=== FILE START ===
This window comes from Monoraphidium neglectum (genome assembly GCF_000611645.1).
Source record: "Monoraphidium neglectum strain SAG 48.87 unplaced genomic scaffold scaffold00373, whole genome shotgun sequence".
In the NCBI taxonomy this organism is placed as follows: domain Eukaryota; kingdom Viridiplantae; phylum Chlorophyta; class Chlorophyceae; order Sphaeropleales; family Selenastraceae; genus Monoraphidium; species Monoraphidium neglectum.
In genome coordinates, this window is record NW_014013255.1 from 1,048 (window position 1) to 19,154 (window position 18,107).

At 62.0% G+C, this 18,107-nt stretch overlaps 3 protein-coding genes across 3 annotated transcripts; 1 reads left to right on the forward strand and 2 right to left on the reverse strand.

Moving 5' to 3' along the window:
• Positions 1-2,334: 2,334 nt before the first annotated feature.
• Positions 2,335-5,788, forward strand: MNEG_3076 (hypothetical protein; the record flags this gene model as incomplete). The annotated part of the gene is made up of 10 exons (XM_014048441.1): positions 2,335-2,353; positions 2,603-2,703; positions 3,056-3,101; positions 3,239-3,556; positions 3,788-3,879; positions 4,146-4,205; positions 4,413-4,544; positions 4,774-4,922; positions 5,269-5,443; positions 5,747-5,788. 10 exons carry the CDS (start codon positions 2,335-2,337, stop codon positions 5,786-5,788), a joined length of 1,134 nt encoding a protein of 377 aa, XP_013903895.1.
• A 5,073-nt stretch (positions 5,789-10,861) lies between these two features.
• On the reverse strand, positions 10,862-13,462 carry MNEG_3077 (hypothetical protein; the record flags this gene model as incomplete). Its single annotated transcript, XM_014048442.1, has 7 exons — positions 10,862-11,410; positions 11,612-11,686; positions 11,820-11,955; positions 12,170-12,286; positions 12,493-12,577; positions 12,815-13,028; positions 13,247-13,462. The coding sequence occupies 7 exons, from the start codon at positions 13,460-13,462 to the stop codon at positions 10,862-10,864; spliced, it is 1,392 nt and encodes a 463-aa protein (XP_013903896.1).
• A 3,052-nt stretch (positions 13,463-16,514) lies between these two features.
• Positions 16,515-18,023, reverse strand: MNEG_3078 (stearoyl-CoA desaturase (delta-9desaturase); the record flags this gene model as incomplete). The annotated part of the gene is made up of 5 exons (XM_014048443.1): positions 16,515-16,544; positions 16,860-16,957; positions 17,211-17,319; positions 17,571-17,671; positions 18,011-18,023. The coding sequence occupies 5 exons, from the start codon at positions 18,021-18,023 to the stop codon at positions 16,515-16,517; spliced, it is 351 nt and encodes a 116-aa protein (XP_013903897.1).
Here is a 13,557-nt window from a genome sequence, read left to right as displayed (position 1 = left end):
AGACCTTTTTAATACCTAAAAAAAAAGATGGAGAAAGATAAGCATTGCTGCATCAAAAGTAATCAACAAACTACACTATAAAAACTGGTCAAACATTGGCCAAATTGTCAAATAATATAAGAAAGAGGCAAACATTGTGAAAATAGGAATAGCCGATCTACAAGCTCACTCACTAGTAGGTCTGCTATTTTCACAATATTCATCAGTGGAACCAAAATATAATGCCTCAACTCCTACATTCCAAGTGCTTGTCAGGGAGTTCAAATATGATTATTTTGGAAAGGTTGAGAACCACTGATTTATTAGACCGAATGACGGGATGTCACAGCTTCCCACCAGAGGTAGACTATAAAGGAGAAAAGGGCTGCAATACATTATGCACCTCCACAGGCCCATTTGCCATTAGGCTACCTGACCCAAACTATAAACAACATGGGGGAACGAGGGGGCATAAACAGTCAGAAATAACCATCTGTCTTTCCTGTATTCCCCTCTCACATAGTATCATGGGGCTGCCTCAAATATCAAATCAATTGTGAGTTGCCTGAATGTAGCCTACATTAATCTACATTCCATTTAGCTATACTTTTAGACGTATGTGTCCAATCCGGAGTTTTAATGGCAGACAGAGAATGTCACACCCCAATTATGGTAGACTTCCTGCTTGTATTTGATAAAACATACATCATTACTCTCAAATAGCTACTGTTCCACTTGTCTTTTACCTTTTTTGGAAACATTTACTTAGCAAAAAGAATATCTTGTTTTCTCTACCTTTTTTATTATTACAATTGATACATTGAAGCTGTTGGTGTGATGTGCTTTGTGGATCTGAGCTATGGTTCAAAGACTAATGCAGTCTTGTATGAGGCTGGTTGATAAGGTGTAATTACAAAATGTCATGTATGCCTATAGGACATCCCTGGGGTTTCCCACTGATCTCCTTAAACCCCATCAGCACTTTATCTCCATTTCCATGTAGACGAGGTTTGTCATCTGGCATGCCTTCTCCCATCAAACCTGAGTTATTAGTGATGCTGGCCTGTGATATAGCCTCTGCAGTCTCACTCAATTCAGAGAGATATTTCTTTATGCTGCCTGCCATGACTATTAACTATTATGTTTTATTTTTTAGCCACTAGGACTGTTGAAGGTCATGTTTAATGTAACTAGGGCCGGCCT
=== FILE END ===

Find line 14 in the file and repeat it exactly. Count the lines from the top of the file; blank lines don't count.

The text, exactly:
AGACCTTTTTAATACCTAAAAAAAAAGATGGAGAAAGATAAGCATTGCTGCATCAAAAGTAATCAACAAACTACACTATAAAAACTGGTCAAACATTGGCCAAATTGTCAAATAATATAAGAAAGAGGCAAACATTGTGAAAATAGGAATAGCCGATCTACAAGCTCACTCACTAGTAGGTCTGCTATTTTCACAATATTCATCAGTGGAACCAAAATATAATGCCTCAACTCCTACATTCCAAGTGCTTGTCAGGGAGTTCAAATATGATTATTTTGGAAAGGTTGAGAACCACTGATTTATTAGACCGAATGACGGGATGTCACAGCTTCCCACCAGAGGTAGACTATAAAGGAGAAAAGGGCTGCAATACATTATGCACCTCCACAGGCCCATTTGCCATTAGGCTACCTGACCCAAACTATAAACAACATGGGGGAACGAGGGGGCATAAACAGTCAGAAATAACCATCTGTCTTTCCTGTATTCCCCTCTCACATAGTATCATGGGGCTGCCTCAAATATCAAATCAATTGTGAGTTGCCTGAATGTAGCCTACATTAATCTACATTCCATTTAGCTATACTTTTAGACGTATGTGTCCAATCCGGAGTTTTAATGGCAGACAGAGAATGTCACACCCCAATTATGGTAGACTTCCTGCTTGTATTTGATAAAACATACATCATTACTCTCAAATAGCTACTGTTCCACTTGTCTTTTACCTTTTTTGGAAACATTTACTTAGCAAAAAGAATATCTTGTTTTCTCTACCTTTTTTATTATTACAATTGATACATTGAAGCTGTTGGTGTGATGTGCTTTGTGGATCTGAGCTATGGTTCAAAGACTAATGCAGTCTTGTATGAGGCTGGTTGATAAGGTGTAATTACAAAATGTCATGTATGCCTATAGGACATCCCTGGGGTTTCCCACTGATCTCCTTAAACCCCATCAGCACTTTATCTCCATTTCCATGTAGACGAGGTTTGTCATCTGGCATGCCTTCTCCCATCAAACCTGAGTTATTAGTGATGCTGGCCTGTGATATAGCCTCTGCAGTCTCACTCAATTCAGAGAGATATTTCTTTATGCTGCCTGCCATGACTATTAACTATTATGTTTTATTTTTTAGCCACTAGGACTGTTGAAGGTCATGTTTAATGTAACTAGGGCCGGCCT